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Man’s Best (Secret) Friend

By Gracie Miller, October 2020, Updated June 2021
dog in a bicycle carrierlo

Every dog has their person. A dog may find comfort with everyone in a household, but there is always one special person they’ll gravitate toward. When my family welcomed Artie, our precious Cavalier King Charles Spaniel puppy, eight years ago, we had hoped that his special person would be my little brother. But this was not the case. Instead, Artie decided to cling to my father, and over time, his grip has only tightened, much to my father’s dismay.

My dad is basically the human incarnation of Donkey Kong. He’s kind of a supervillain—not that he’s an awful person, but he’s got this aura around him that screams “don’t mess with me.” By day, he’s a judge, and by night, he goes to his jiu jitsu class and fights other men. He’s a macho guy. He’s Vegeta from Dragon Ball. He can be intimidating if you don’t know him (sometimes, he’s even intimidating if you do know him).

The guy loves animals, but a cute little dog with a heart pattern on his forehead doesn’t quite match his aesthetic. One of our other dogs, an intelligent, masculine Standard Poodle, abandoned Dad’s side once Artie came around; the Poodle clearly found Artie annoying and immature. To be honest, he still is, and my dad will tell you he gets on his nerves.

Keyword: tell. He doesn’t necessarily show that.


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And yet, there’s this funny-looking dog following his every move.

He’ll tell you he doesn’t want Artie to follow him. He’ll tell you that his loud snoring, his loud breathing and his clinginess gets on his nerves. What he will show you, however, is that Artie is his baby boy.

My dad is really into riding his recumbent bicycle. He likes to add new parts to his bike, and a couple of years ago, he added something very special to the back: a little red baby carriage. No one in our family was younger than fifteen at that point, so to an outsider, that was a really weird purchase. However, it wasn’t for a human; it was for Artie.

After work, my extremely introverted dad likes to have private time where nobody can bother him. You’d think he’d want Artie to stay home while he enjoys the rest of his day, right? Wrong! When the weather’s nice, Artie goes with him every time he rides his bike. What’s more, my dad will photograph him, or ask my mom to take a video.

For a while, we weren’t really sure why Artie liked my dad so much. After all, he’s not a very affectionate guy. Artie is, and you’d think he would gravitate toward someone who would return his affections. Unfortunately, I’m living proof that this is not true. My mom has hypothesized that he’s obsessed with my dad because he wants validation from him.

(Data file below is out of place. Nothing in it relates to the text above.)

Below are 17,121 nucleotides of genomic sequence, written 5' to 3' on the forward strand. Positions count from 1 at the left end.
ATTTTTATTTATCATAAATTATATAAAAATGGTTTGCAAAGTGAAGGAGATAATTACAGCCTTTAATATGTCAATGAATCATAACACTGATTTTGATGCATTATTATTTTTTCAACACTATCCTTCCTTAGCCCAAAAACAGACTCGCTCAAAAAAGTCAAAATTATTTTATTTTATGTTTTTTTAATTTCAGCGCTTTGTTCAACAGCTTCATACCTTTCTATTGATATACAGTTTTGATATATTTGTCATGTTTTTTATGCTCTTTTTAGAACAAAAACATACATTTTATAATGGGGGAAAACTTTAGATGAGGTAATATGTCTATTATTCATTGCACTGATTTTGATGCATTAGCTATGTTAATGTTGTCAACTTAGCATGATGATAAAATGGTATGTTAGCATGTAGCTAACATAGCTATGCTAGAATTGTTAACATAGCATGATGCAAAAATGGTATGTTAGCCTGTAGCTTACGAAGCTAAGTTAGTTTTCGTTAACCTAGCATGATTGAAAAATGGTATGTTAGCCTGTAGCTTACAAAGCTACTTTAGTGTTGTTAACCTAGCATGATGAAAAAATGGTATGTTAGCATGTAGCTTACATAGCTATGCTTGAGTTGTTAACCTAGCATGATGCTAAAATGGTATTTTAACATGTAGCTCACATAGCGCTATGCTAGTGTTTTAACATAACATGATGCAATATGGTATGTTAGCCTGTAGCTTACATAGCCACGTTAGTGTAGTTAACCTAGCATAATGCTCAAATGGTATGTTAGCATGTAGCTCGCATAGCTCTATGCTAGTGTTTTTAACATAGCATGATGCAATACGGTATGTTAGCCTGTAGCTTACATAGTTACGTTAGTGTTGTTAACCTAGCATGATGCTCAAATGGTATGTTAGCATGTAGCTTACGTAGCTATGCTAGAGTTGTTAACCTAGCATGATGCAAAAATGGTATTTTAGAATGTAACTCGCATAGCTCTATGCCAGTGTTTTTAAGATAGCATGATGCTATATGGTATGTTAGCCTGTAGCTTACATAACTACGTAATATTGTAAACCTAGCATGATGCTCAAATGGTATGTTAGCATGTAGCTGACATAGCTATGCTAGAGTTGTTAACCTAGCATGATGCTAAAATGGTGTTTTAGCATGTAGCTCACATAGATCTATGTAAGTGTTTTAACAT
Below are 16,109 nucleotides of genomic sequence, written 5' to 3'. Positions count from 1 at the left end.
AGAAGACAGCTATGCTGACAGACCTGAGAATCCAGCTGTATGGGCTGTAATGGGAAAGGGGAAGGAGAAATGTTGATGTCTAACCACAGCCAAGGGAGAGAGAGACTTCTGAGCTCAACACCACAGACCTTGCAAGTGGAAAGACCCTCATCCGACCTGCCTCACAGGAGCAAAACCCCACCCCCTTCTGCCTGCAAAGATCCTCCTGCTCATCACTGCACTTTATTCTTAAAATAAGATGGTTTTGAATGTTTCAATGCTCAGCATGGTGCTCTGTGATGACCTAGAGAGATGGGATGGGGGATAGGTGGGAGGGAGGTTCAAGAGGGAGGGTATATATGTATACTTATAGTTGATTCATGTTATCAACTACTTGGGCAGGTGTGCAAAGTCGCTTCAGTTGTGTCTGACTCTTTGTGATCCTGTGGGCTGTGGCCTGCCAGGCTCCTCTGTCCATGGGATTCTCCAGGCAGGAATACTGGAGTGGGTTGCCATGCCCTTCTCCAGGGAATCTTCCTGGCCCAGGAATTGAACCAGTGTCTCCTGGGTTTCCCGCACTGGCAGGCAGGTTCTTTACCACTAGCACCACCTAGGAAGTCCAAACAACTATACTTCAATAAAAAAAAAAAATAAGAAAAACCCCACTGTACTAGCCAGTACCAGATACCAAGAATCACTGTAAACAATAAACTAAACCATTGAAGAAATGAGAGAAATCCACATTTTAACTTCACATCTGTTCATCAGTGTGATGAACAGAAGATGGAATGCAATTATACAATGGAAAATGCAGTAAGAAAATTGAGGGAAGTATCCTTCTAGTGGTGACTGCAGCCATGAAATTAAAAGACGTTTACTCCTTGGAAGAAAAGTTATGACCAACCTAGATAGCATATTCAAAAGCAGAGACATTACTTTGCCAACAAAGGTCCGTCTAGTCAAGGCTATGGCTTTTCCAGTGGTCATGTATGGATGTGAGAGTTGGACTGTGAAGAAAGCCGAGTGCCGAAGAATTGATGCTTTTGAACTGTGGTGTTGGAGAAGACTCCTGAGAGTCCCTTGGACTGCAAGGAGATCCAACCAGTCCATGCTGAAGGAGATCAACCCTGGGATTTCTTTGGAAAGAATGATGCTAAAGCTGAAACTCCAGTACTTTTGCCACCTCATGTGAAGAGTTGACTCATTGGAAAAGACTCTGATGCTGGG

I believe it’s because he’s the alpha male of the house.

When we introduced Artie to our family, my brother was about nine. Artie was bound to consider him as a litter mate, not his protector. And Artie has been deaf since birth, so seeing that my dad is strong, brave and clearly in charge probably gave him all the incentive he needed to become his second-in-command. Plus, nobody hands out treats like my dad.

The man complains to us all the time that we aren’t doing enough for Artie. He wants us to do for him exactly what he does, because he thinks that’s normal. I don’t know about you, but I’ve never heard of anyone else getting up early in the morning to bake chicken breasts for their dog before they go to work.

Artie’s a little chunky—our veterinarian has actually said that Artie is a bit of a porker—but that doesn’t stop my dad from feeding the dude better than he feeds himself. Every night before bed, he grabs three or four dog treats and drops them on the bedroom floor. Artie fits all of them in his mouth and then eats them up on the bed, much to my mother’s dismay. It’s insane.

Dad says all the time that he’s looking forward to a dog-free house, but I’m not so sure. I think it’ll be a shocking adjustment for him. Artie follows his every move, and has for the past eight years. When he isn’t home, Artie spends his time looking out the window so he can see his car. My dad would never admit how much he likes Artie because it’d ruin his persona, but I think their bond is strong enough to power anything.



Gracie Miller is currently a University of Illinois senior graduating with a degree in English and a passion for animals. Having been raised alongside three wonderful dogs, she views canine companionship as a necessity, and treasures those familial relationships